‘US firms to pay thousands of dollars for dinner with Xi’


The dinner on the margins of the Asia-Pacific Economic Cooperation (APEC) forum will follow a day of talks between Xi and US President Joe Biden…reports Asian Lite News

Top business leaders in the United States are expected to dine with Chinese President Xi Jinping in San Francisco on Wednesday as he seeks to court American companies and counter his country’s recent struggles to entice foreign investment.

The dinner on the margins of the Asia-Pacific Economic Cooperation (APEC) forum will follow a day of talks between Xi and US President Joe Biden, aimed at stabilizing fraught ties between the world’s two largest economies.

For American businesses, it will be a chance to hear directly from China’s leader as they search for ways to navigate China’s economic slowdown, a US push to “de-risk” some American supply chains away from China, and uncertainty caused by expanding Chinese security rules.

“The purpose of the dinner is to foster better communication,” one source close to the organizers told Reuters, declining to say who would speak while confirming representatives from both the Chinese and U.S. governments would share the podium.

But the event, yet to be formally announced by hosts US-China Business Council (USCBC) and the National Committee on US-China Relations (NCUSCR), also presents uneasy optics.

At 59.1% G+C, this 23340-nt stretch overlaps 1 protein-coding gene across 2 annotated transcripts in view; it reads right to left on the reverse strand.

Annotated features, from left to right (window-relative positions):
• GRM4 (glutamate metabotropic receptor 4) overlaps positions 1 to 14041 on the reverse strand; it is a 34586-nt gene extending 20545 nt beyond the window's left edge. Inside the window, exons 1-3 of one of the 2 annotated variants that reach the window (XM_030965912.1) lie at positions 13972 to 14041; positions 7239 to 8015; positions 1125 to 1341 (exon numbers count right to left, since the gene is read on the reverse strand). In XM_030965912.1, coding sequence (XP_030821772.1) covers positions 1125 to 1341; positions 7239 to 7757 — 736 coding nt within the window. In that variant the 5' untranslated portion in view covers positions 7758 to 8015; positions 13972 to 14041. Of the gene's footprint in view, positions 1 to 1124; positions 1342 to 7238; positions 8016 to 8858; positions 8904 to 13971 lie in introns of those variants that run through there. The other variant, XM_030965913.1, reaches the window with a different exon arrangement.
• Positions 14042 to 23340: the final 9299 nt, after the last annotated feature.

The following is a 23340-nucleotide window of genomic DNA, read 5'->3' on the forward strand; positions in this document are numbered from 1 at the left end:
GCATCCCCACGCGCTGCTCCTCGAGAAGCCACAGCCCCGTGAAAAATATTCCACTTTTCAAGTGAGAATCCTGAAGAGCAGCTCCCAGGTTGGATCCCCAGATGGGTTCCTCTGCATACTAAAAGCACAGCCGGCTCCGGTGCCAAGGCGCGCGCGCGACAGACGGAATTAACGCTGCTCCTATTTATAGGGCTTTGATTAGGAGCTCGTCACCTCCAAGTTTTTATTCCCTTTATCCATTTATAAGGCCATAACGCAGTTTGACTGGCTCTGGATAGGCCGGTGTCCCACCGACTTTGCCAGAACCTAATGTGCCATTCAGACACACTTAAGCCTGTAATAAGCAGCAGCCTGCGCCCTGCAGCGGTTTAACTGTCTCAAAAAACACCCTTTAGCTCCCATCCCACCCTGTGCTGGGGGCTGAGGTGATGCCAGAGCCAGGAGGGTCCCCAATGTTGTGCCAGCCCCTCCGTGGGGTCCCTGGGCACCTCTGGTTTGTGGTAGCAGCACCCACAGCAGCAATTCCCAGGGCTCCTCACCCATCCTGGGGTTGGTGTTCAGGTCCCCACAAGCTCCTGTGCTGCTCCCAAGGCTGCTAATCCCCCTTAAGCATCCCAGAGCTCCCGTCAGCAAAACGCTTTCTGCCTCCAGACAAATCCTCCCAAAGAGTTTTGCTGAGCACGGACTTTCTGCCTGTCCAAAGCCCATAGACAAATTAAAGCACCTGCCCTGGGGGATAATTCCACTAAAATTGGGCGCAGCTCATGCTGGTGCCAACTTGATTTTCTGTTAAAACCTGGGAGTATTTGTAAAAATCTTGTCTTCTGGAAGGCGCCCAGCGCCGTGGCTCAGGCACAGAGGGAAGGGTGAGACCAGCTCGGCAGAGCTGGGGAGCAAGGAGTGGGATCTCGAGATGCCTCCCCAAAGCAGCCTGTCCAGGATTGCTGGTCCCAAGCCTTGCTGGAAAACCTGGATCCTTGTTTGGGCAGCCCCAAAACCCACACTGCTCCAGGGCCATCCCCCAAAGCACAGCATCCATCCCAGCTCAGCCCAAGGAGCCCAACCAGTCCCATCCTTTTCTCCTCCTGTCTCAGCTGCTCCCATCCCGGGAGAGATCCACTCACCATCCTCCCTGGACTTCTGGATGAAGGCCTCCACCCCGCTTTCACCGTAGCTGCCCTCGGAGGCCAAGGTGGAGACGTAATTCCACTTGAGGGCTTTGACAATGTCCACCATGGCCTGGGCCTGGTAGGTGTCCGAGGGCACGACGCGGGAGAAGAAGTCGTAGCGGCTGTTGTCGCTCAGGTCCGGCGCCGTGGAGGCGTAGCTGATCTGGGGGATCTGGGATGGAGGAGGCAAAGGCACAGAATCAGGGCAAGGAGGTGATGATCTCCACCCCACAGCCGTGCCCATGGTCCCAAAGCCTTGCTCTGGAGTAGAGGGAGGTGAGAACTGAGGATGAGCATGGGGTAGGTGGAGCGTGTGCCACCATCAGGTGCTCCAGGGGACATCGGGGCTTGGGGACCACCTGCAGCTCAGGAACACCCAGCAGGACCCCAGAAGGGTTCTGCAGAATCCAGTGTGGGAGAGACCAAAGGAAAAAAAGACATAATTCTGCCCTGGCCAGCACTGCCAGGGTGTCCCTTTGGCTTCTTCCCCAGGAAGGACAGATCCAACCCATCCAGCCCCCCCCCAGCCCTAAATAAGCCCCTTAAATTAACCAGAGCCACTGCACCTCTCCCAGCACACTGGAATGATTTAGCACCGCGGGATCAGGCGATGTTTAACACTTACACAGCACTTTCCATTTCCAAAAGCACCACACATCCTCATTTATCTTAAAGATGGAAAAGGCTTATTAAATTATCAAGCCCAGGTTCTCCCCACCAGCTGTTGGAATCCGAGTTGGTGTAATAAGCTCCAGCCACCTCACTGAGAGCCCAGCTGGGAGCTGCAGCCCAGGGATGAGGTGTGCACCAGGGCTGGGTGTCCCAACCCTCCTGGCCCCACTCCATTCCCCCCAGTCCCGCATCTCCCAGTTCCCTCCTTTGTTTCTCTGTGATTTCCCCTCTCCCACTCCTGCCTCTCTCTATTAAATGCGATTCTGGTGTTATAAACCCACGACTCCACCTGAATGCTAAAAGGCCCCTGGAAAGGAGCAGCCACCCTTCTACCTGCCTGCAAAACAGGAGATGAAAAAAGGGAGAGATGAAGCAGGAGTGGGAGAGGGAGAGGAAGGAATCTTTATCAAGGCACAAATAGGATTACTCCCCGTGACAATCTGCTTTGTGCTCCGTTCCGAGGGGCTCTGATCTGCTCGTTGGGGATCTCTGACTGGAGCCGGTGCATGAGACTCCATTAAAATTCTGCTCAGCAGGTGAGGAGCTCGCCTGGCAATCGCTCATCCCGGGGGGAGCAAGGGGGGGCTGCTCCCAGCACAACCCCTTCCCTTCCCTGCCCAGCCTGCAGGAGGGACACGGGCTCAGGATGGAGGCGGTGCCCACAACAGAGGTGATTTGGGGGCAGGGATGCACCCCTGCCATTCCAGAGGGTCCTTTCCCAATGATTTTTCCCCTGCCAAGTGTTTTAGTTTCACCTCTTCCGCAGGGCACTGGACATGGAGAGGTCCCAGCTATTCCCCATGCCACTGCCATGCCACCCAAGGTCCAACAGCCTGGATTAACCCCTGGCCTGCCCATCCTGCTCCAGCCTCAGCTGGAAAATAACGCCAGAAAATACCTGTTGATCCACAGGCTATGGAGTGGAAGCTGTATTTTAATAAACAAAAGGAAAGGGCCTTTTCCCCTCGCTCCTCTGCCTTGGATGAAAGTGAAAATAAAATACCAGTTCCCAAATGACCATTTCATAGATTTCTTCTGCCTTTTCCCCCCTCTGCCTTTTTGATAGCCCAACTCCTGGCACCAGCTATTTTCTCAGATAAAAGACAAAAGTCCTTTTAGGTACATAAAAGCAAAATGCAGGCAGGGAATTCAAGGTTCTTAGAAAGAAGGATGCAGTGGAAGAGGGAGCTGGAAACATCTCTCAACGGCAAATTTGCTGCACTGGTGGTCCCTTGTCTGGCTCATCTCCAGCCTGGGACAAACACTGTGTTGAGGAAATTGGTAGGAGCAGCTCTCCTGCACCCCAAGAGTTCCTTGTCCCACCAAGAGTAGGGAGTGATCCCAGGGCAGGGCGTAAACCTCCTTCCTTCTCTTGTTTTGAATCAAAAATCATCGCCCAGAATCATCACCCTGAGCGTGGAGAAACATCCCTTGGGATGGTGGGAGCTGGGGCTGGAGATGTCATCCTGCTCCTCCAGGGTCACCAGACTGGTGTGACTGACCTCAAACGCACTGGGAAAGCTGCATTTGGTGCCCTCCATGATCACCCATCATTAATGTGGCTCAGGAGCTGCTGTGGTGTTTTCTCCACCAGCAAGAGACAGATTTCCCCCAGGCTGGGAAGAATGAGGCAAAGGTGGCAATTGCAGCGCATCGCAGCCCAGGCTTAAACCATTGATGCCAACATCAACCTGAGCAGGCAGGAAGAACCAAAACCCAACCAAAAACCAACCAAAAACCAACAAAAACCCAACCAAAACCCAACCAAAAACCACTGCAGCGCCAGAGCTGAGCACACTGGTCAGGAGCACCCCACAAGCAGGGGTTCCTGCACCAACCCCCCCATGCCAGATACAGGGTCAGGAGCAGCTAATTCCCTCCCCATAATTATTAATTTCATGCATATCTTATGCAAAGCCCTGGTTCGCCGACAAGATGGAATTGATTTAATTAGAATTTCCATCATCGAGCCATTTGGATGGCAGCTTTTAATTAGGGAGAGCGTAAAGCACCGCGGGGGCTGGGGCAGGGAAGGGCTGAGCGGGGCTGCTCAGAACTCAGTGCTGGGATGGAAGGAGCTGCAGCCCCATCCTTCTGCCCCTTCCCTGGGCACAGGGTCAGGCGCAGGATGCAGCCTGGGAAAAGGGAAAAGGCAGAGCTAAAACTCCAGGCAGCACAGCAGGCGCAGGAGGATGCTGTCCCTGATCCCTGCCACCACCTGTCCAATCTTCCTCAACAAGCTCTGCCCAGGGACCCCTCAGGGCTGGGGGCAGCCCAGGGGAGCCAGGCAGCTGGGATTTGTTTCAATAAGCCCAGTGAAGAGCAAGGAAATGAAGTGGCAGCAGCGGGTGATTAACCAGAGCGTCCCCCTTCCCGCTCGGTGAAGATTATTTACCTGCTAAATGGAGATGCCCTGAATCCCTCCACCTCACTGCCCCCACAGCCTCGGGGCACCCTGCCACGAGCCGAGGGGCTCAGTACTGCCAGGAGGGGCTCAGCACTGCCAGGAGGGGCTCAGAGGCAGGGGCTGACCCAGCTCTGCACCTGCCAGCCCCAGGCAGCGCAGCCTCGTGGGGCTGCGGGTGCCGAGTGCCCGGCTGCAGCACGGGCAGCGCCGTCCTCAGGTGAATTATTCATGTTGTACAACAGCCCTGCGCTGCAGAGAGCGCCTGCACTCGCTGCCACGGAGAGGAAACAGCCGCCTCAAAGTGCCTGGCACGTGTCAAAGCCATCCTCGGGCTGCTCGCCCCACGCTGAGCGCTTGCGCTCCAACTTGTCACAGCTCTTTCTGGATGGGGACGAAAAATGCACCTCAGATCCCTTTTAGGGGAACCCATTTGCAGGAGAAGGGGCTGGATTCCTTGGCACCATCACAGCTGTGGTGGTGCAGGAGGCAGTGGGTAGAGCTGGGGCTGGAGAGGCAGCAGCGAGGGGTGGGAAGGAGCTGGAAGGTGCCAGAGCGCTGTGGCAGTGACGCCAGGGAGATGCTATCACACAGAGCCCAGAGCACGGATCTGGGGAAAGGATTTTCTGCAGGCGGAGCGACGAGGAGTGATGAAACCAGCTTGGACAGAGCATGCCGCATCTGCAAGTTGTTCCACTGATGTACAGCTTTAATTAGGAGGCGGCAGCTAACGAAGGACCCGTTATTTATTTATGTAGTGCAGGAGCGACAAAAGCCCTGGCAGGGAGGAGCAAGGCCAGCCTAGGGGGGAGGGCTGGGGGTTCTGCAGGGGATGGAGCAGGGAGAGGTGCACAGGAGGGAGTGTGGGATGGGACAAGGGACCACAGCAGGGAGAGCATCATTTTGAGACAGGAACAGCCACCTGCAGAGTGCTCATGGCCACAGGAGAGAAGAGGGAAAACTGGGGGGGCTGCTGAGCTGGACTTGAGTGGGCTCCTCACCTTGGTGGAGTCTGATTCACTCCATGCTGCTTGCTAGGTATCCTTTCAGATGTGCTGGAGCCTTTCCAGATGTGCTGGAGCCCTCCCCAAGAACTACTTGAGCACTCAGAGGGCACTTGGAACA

According to event notifications seen by Reuters, some US firms will pay tens of thousands of dollars to hear a “Chinese state leader” from a government that Washington has accused of genocide against Muslim Uyghurs. China has vigorously denied the accusations.

The USCBC and NCUSCR both declined to comment on the planned dinner. China’s embassy in Washington did not respond to a request for comment.

Xi, who is widely expected to deliver a speech, will be eager to convince US industry that China is still open for business after recording its first quarterly deficit in foreign direct investment.

Even as China this year cast off COVID-19 pandemic controls that effectively shut its borders, it has grown more suspicious of engagement with Western companies, in line with Xi’s emphasis on national security. Xi has overseen a crackdown on US consultancy and due-diligence firms, a further blow to investor confidence.

For decades, business and trade has been at the center of US-China relations, helping to fuel China’s explosive economic resurgence and offering what Beijing has often described as the ballast in otherwise contentious ties.

But concerns about a new style cold war between the rival economic and geopolitical superpowers has increasingly placed companies in the cross hairs of both governments.

Xi is on his first visit to the US in more than six years and the pricey dinner, up to $40,000 for a table of eight, according to one notice for the event, is routine by standards for past Chinese presidential visits.

Jeff Moon, a former US trade official turned business adviser, said China’s goal would be to soften Xi’s image and attract investment, but that the dinner was unlikely to “move any needles.”

US lawmakers have castigated some American businesses for turning a blind eye to allegations of forced labor in China and some have been scathing in their criticism of the event.

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